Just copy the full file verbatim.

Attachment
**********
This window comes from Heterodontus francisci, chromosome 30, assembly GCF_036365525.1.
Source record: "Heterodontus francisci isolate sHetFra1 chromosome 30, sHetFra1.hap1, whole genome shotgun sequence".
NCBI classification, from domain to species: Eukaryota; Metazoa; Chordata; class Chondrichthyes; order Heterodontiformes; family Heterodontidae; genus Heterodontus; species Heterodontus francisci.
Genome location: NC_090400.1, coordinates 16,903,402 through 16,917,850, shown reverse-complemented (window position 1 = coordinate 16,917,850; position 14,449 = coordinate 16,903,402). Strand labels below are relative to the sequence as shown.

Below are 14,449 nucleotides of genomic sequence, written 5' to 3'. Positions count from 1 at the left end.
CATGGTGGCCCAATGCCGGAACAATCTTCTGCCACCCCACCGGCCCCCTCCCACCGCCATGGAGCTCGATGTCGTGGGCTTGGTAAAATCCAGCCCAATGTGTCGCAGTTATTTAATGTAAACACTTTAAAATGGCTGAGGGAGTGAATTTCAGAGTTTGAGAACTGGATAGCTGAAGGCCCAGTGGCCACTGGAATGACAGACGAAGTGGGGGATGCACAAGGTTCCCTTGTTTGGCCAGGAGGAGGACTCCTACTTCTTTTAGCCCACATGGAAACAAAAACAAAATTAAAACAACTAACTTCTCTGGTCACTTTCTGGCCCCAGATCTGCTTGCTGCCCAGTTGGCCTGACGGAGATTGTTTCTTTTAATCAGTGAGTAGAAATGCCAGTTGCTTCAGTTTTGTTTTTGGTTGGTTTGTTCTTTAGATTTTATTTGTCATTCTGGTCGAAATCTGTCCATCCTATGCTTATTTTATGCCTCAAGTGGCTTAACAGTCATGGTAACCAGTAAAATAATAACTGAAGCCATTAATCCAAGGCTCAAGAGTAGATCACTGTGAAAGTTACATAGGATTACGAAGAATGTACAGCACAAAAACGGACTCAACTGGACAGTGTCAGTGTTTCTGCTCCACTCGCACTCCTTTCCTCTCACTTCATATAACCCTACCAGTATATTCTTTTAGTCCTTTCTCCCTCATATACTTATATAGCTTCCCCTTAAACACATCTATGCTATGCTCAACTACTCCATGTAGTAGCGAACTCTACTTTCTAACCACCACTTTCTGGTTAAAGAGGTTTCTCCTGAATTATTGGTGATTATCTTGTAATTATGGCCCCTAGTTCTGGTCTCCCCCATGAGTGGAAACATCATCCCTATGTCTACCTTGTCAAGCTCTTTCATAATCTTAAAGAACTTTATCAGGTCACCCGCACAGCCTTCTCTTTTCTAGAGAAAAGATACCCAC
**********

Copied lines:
This window comes from Heterodontus francisci, chromosome 30, assembly GCF_036365525.1.
Source record: "Heterodontus francisci isolate sHetFra1 chromosome 30, sHetFra1.hap1, whole genome shotgun sequence".
NCBI classification, from domain to species: Eukaryota; Metazoa; Chordata; class Chondrichthyes; order Heterodontiformes; family Heterodontidae; genus Heterodontus; species Heterodontus francisci.
Genome location: NC_090400.1, coordinates 16,903,402 through 16,917,850, shown reverse-complemented (window position 1 = coordinate 16,917,850; position 14,449 = coordinate 16,903,402). Strand labels below are relative to the sequence as shown.

Below are 14,449 nucleotides of genomic sequence, written 5' to 3'. Positions count from 1 at the left end.
CATGGTGGCCCAATGCCGGAACAATCTTCTGCCACCCCACCGGCCCCCTCCCACCGCCATGGAGCTCGATGTCGTGGGCTTGGTAAAATCCAGCCCAATGTGTCGCAGTTATTTAATGTAAACACTTTAAAATGGCTGAGGGAGTGAATTTCAGAGTTTGAGAACTGGATAGCTGAAGGCCCAGTGGCCACTGGAATGACAGACGAAGTGGGGGATGCACAAGGTTCCCTTGTTTGGCCAGGAGGAGGACTCCTACTTCTTTTAGCCCACATGGAAACAAAAACAAAATTAAAACAACTAACTTCTCTGGTCACTTTCTGGCCCCAGATCTGCTTGCTGCCCAGTTGGCCTGACGGAGATTGTTTCTTTTAATCAGTGAGTAGAAATGCCAGTTGCTTCAGTTTTGTTTTTGGTTGGTTTGTTCTTTAGATTTTATTTGTCATTCTGGTCGAAATCTGTCCATCCTATGCTTATTTTATGCCTCAAGTGGCTTAACAGTCATGGTAACCAGTAAAATAATAACTGAAGCCATTAATCCAAGGCTCAAGAGTAGATCACTGTGAAAGTTACATAGGATTACGAAGAATGTACAGCACAAAAACGGACTCAACTGGACAGTGTCAGTGTTTCTGCTCCACTCGCACTCCTTTCCTCTCACTTCATATAACCCTACCAGTATATTCTTTTAGTCCTTTCTCCCTCATATACTTATATAGCTTCCCCTTAAACACATCTATGCTATGCTCAACTACTCCATGTAGTAGCGAACTCTACTTTCTAACCACCACTTTCTGGTTAAAGAGGTTTCTCCTGAATTATTGGTGATTATCTTGTAATTATGGCCCCTAGTTCTGGTCTCCCCCATGAGTGGAAACATCATCCCTATGTCTACCTTGTCAAGCTCTTTCATAATCTTAAAGAACTTTATCAGGTCACCCGCACAGCCTTCTCTTTTCTAGAGAAAAGATACCCAC